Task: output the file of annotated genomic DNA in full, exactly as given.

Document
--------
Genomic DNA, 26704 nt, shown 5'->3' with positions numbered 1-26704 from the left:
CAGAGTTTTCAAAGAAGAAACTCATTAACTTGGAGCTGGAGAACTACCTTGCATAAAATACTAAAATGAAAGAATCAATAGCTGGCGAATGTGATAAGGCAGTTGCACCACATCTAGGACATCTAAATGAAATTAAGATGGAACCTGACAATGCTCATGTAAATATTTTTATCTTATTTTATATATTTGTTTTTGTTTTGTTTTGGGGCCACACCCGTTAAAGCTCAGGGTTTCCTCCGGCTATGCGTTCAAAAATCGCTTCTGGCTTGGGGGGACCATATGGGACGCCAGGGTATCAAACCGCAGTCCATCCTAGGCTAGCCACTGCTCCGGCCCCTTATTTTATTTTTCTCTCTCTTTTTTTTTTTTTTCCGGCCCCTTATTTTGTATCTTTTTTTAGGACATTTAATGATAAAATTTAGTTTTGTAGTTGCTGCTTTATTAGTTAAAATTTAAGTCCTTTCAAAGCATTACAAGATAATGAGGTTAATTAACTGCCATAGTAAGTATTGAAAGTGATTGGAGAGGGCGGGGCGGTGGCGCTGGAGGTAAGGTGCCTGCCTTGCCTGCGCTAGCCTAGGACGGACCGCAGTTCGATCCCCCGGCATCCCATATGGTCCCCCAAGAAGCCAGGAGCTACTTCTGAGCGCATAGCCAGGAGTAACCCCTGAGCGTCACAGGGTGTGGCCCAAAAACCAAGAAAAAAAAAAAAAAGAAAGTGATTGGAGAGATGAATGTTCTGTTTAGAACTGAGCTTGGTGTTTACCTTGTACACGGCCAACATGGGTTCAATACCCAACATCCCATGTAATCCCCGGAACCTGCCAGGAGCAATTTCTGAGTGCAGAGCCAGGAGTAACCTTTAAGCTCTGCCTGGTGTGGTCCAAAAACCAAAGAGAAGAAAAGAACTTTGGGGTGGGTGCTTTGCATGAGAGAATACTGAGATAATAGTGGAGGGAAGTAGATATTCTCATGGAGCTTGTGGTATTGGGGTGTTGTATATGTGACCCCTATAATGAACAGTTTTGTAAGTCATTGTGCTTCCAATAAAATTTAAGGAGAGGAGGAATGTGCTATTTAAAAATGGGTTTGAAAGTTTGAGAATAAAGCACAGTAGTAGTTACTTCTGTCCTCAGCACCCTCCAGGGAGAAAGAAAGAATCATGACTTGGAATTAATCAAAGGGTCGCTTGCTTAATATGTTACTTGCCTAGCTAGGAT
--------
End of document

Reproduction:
Genomic DNA, 26704 nt, shown 5'->3' with positions numbered 1-26704 from the left:
CAGAGTTTTCAAAGAAGAAACTCATTAACTTGGAGCTGGAGAACTACCTTGCATAAAATACTAAAATGAAAGAATCAATAGCTGGCGAATGTGATAAGGCAGTTGCACCACATCTAGGACATCTAAATGAAATTAAGATGGAACCTGACAATGCTCATGTAAATATTTTTATCTTATTTTATATATTTGTTTTTGTTTTGTTTTGGGGCCACACCCGTTAAAGCTCAGGGTTTCCTCCGGCTATGCGTTCAAAAATCGCTTCTGGCTTGGGGGGACCATATGGGACGCCAGGGTATCAAACCGCAGTCCATCCTAGGCTAGCCACTGCTCCGGCCCCTTATTTTATTTTTCTCTCTCTTTTTTTTTTTTTTCCGGCCCCTTATTTTGTATCTTTTTTTAGGACATTTAATGATAAAATTTAGTTTTGTAGTTGCTGCTTTATTAGTTAAAATTTAAGTCCTTTCAAAGCATTACAAGATAATGAGGTTAATTAACTGCCATAGTAAGTATTGAAAGTGATTGGAGAGGGCGGGGCGGTGGCGCTGGAGGTAAGGTGCCTGCCTTGCCTGCGCTAGCCTAGGACGGACCGCAGTTCGATCCCCCGGCATCCCATATGGTCCCCCAAGAAGCCAGGAGCTACTTCTGAGCGCATAGCCAGGAGTAACCCCTGAGCGTCACAGGGTGTGGCCCAAAAACCAAGAAAAAAAAAAAAAAGAAAGTGATTGGAGAGATGAATGTTCTGTTTAGAACTGAGCTTGGTGTTTACCTTGTACACGGCCAACATGGGTTCAATACCCAACATCCCATGTAATCCCCGGAACCTGCCAGGAGCAATTTCTGAGTGCAGAGCCAGGAGTAACCTTTAAGCTCTGCCTGGTGTGGTCCAAAAACCAAAGAGAAGAAAAGAACTTTGGGGTGGGTGCTTTGCATGAGAGAATACTGAGATAATAGTGGAGGGAAGTAGATATTCTCATGGAGCTTGTGGTATTGGGGTGTTGTATATGTGACCCCTATAATGAACAGTTTTGTAAGTCATTGTGCTTCCAATAAAATTTAAGGAGAGGAGGAATGTGCTATTTAAAAATGGGTTTGAAAGTTTGAGAATAAAGCACAGTAGTAGTTACTTCTGTCCTCAGCACCCTCCAGGGAGAAAGAAAGAATCATGACTTGGAATTAATCAAAGGGTCGCTTGCTTAATATGTTACTTGCCTAGCTAGGAT